What is the difference between Arminianism and Lutheranism
I don't know about you, but my impression is that most churches are just Arminian by default and don't know anything else. This means that there is no need for a discussion or naming of the positions.
But I am not familiar with this discussion or division in the communities with which we have contact.
I would be happy, but it is not noticeable in my area.
Is it the new hot topic of the Bible Faithful?
No, you can't. From what I have heard so far, the following system is not entirely unusual and it seems to me to be quite complete. If you like it, let's start a council and decide that for all churches;)
The repeated division of siblings into these two groups seems to me to be a bit of an effort. Is it even possible to separate the two groups so precisely?
I.1There are 5 Arminian and 5 Calvinist points, each opposing each other.
I.1.1The 5 Arminian Points
a) Conditional election
The election of God is based on the foresight of faith in man.
b) Universal Atonement
Christ died equally for all people.
c) Freedom of will
Man cannot save himself, but voluntarily cooperate with God's leading grace if he wants.
d) Resistive grace
Man can resist God's grace necessary for salvation according to his will.
e) Losability of salvation
Every believer is able to lose his salvation again.
I.1.2The 5 points of Calvinism
a) Complete corruption of man
Man cannot contribute absolutely anything to his salvation by himself because he is dead in sin.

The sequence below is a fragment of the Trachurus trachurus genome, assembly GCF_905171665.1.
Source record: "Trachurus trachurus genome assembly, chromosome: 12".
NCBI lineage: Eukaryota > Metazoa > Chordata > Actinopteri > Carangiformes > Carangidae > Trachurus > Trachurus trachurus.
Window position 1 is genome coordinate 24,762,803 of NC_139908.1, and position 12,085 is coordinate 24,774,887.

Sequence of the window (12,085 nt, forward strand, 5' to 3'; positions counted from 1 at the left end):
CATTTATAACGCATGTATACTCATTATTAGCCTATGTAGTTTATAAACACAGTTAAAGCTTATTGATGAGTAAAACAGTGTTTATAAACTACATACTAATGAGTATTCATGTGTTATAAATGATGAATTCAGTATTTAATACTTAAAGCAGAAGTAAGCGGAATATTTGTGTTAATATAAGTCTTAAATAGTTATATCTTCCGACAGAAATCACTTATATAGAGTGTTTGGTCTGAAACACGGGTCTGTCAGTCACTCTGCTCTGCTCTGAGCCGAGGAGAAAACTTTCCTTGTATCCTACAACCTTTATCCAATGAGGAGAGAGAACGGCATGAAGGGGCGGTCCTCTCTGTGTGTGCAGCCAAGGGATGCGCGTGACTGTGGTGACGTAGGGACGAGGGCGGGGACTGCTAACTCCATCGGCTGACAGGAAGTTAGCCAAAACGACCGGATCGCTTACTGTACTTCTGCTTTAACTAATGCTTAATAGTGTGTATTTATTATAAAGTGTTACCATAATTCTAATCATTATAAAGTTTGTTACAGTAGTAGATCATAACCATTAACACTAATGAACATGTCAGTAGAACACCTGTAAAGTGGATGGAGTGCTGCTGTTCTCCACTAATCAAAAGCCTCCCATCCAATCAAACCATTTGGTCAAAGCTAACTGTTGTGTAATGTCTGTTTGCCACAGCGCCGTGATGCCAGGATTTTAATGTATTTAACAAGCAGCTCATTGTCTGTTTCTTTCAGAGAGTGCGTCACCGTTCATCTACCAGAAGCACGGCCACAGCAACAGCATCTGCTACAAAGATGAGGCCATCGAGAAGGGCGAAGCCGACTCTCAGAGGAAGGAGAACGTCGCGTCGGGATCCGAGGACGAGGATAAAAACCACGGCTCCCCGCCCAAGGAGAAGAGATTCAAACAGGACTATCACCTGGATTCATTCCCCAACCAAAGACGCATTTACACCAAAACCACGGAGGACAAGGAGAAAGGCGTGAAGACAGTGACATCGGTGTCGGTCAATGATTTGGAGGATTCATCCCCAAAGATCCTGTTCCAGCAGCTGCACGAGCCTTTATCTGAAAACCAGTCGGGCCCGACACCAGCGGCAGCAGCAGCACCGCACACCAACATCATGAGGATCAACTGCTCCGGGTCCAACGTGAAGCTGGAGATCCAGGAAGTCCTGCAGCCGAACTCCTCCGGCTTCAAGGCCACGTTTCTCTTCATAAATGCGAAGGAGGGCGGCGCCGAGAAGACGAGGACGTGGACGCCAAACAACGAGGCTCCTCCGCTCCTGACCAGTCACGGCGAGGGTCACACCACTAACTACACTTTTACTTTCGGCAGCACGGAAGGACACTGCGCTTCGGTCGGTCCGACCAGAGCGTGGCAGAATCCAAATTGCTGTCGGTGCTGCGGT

b) Unconditional election
Before the foundation of the world, God chose people for salvation without their having met any condition.
c) Effective (often "limited") atonement
The atonement of Jesus ensured the salvation of all elect.
d) Perseverance of the saints
The elect will remain in faith in the gospel until the end of their lives and will not be lost.
I.2If someone represents at least three points in a category including the corresponding point about the (in) freedom of the human will, then he is to be assigned to this category with the designation X-point Arminian / Calvinist.
I.3.1Arminians (i.e. at least 3 points of Arminianism including free will):
a) exactly 3 points
I haven't heard from anyone who believes only 3 Arminian points. Conditional election presupposes free will, which in turn leads to resistive grace. Now someone could theoretically postulate that Jesus died for all who he knew would choose him. I know someone who has come quite close to this position, that's the only reason I'm listing it. I would call someone like that a 3-point Arminian. That would be the only way to believe 3 Arminian points. There is no other combination, I claim (apart from possibly the Lutheran position, which is listed separately below.) If you know of other combinations that are actually represented, please correct me. This makes you a 3-point Arminian.
b) 4 points